By now I am sure you have all heard about the MTA’s plan to shakeup management of the NYC Subway by undergoing massive reorganization. When I first heard about the news, I wanted to write an entry. However I thought it would best if I gave it some thought before commenting. So with the thinking process mixed in with other things needing attention, I am now getting down to writing my feelings on the idea. In case you missed it, here is the cliff notes version of the plan. The MTA is looking to give each subway line their own boss who would be in charge of everything from track repair to the cleanliness & everything in between.
I will be honest, I thought this was a horrible idea when I first heard it. I immediately asked myself why is the MTA looking to add another layer of bureaucracy to what is already a huge mess from management ranks to the very top. However when I sat down & thought about it, I realized this idea could possibly work although some legitimate roadblocks are in the way of this actually doing so.
On one side of the coin, a plan such as this is essentially eliminating several layers of management that are not needed. This move now puts all of the leadership responsibilities on individuals who actually do the operating as opposed to someone just being what I like to call a “Title Only” employee. I can guarantee you one thing many “Title Only” employees who line the walls at locations on Broadway, Jay St., & Livingston St. are worried & as they should be!
Clean stations & trains which were 2 big issues in most of the “Rider Report Cards” should see an improvement under such a management style. One would think so considering that one person is in charge of 468 stations under the current way of doing things. Seriously why do you think it takes forever to get something done! One person responsible for the overall state of all stations is why we have the disaster we have today. When you think of it in that prospective along with the reality of this individual not really answering to anyone, it is to be expected that the overall situation would reek of chaos.
NYC Transit President Howard H. Roberts Jr is used to this sort of management style. He helped the agency implement a similar plan back in the 1980’s for the agency’s bus operations. During the 1980’s, managers were hired to run each borough individually. So we can at least know that this sort of plan is not foreign to the powers that be within the MTA.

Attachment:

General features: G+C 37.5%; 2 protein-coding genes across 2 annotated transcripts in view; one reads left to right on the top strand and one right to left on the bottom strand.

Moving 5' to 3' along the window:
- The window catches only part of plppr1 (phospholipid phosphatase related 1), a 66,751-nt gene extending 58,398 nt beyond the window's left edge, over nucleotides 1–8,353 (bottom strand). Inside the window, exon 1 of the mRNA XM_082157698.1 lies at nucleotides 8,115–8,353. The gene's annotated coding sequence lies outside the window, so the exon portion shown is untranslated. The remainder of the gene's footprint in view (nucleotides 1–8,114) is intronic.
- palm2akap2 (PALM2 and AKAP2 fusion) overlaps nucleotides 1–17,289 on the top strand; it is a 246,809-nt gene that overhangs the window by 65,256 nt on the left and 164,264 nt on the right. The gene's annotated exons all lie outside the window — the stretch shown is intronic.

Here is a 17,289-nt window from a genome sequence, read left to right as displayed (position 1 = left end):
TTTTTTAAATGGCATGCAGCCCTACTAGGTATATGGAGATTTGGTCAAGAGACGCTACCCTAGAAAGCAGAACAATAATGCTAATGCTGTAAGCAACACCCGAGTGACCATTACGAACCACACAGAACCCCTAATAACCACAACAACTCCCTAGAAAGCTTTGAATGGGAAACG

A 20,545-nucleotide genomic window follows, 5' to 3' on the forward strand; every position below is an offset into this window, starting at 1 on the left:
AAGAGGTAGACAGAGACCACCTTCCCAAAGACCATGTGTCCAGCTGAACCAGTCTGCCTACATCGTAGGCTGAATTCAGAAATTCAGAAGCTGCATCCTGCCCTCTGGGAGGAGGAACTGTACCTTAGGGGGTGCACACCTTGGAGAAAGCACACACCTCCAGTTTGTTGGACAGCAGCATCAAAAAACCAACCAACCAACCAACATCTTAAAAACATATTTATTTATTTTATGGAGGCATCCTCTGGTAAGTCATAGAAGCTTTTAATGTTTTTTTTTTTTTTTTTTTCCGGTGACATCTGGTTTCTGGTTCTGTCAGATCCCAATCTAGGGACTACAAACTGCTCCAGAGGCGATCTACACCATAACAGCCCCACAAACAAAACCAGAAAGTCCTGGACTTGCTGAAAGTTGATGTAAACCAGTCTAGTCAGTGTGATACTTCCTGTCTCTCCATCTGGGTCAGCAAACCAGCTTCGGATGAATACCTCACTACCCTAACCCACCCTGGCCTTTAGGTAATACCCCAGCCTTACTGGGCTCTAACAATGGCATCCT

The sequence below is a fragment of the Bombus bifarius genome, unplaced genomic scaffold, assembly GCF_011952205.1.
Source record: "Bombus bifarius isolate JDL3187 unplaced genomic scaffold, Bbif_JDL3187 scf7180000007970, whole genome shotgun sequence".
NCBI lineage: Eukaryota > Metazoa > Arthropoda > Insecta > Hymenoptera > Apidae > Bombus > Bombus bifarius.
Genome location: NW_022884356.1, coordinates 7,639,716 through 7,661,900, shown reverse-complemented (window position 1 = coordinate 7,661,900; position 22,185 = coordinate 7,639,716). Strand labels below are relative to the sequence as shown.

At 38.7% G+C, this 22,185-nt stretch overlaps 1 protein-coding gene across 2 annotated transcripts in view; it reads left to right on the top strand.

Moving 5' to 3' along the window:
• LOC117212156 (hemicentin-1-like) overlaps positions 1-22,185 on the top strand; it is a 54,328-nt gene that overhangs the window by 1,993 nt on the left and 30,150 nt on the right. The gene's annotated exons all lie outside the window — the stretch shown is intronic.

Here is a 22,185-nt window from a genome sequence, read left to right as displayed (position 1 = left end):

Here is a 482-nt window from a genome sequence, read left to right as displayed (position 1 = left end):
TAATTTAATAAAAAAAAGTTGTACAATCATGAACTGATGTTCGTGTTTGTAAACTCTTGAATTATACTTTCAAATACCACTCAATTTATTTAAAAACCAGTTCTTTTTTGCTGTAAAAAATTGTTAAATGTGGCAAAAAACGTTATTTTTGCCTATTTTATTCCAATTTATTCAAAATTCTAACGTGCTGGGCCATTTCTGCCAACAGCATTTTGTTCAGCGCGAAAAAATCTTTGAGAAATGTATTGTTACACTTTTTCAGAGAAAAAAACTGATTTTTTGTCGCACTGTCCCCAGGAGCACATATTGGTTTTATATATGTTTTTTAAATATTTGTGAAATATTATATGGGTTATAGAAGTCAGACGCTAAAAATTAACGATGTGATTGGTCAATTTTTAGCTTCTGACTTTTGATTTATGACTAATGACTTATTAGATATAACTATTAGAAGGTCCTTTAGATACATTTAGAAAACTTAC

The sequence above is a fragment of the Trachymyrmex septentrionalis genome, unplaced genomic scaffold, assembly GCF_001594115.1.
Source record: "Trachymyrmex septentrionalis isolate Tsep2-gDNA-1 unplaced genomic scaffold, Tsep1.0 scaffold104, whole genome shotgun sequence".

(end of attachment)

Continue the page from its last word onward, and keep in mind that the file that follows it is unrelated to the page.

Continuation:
However all is not peachy in regards to this plan. Now lets look at the potential downfalls of this plan. For starters while competition can bring out the best in people, the same can be said for it bringing out the worst in people. Unlike buses, implementing this sort of management style faces major hurdles with subways.
Lets look at a possible issue with timeliness as this will be a major category for assessing the performance of lines. Right now as we know it, many connections are made between lines at different points in the system. What happens when a manager does not want to jeopardize his line’ schedule by waiting for a connecting train which is now a competitor of softs?
Unfortunately this is not the only issue that can throw a wrench into these plans. By putting managers in charge of individual lines, what happens in locations such as the 59th St M.T., DeKalb, Murphy, E. 180th St….. when decisions have to be made as to which line gets priority? Do you see how this could turn into some unneeded drama as people fight for their line since the bar has been raised to a competitive level? I don’t know if things will turn into a live WWE PPV, but the possibility is definitely there for some heated drama!
One has to seriously wonder if such a plan can possibly work for what is by far the most complexed subway system in the world. Lets use the DeKalb complex as an example. Who exactly would have the final say on what line would have priority in the case of a delay considering multiple lines pass through? We will have individual line managers who will stick up for their line & rightfully so especially if this new structure has incentives attached to it. This kind of potential drama which is guaranteed to come to fruition at some point will lead to infighting about how “Person A” caused “Person B’s” line to be delayed. See where this is going……
Now lets look at the possibility of timeliness issues that I previously mentioned. The first two lines to start this new structure will be the 7 & L. These lines are what I call the ultimate “softball” choices as both lines share no trackage, signals or tower with any other line. So in theory these lines avoid the drama I outlined could & probably will come of such a structure. However this does not mean everything is in the clear.
While the 7 & L are loners, they do have scheduling setup in mind to match ridership demands for transfers to other lines at key stops in the system. The 7 has the key transfer to the N & W at Queensboro Plaza & the L has the A, J, & Z at Broadway Junction but more so the J & Z. What happens when you have the MTA encouraging self sufficiency which can lead to poor communications between so called “competing” operations? Well one can only imagine that riders would suffer under such circumstances as they are the ones who depend on these key connections & poor communication especially during high headway periods are not good for anyone involved.
All of this might seem like I am looking to automatically shoot down the hopes of the new brass to better our system. However I am not doing this as I like millions of others want to see the vision of the new brass lead us to a system we can be proud to use daily while going about our lives. Unfortunately when one looks towards the future, they must also objectively look at what can hold us back from reaching everyone’s desired goal of the best transportation system possible!
xoxo Transit Blogger